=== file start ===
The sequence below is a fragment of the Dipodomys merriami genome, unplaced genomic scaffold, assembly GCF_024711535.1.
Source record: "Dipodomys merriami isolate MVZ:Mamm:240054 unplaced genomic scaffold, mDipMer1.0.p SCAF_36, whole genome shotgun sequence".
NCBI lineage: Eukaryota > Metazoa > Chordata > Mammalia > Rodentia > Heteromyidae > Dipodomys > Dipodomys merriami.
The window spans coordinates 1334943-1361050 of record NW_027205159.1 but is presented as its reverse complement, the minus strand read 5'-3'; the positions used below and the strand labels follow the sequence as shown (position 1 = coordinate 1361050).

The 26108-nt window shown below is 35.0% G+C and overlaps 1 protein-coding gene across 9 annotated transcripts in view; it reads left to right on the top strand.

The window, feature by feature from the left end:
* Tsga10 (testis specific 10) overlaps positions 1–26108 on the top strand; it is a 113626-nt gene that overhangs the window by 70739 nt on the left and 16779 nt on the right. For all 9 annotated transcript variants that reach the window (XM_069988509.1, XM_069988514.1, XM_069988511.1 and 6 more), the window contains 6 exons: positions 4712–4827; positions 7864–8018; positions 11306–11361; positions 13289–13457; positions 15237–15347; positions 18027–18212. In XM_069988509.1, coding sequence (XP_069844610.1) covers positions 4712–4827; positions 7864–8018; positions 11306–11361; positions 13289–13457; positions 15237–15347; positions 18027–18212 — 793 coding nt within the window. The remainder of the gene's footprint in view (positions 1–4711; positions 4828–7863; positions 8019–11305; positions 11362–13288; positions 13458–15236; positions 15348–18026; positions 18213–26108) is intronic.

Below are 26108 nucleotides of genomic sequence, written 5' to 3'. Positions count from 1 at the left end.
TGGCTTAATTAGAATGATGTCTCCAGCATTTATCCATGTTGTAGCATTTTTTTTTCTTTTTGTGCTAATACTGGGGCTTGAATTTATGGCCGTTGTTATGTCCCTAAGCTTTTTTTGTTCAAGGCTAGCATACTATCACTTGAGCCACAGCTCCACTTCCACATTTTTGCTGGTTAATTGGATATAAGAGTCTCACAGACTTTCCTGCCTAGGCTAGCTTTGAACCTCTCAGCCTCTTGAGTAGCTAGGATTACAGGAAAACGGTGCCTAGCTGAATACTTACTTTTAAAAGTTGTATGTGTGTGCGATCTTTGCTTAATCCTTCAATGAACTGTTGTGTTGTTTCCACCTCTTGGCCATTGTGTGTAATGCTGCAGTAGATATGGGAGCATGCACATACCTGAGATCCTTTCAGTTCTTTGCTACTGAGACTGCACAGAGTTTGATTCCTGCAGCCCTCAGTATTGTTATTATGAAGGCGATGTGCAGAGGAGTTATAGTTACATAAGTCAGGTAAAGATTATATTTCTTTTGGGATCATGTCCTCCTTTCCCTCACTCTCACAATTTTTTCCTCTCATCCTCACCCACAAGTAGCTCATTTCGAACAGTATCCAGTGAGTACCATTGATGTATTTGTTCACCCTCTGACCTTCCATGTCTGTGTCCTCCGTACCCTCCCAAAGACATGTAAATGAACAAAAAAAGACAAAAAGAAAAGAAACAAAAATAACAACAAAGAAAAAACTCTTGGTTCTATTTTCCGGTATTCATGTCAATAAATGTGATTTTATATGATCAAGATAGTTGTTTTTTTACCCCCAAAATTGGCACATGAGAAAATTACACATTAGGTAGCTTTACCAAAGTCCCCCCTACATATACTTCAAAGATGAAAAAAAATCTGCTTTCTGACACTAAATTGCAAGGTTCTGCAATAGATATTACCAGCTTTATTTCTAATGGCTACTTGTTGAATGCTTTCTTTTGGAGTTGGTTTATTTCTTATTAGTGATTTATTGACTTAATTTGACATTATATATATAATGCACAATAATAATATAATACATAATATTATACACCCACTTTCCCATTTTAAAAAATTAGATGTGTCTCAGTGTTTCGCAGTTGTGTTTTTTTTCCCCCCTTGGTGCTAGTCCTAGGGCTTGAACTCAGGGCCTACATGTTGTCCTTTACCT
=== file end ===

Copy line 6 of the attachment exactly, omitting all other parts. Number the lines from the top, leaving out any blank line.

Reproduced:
The window, feature by feature from the left end: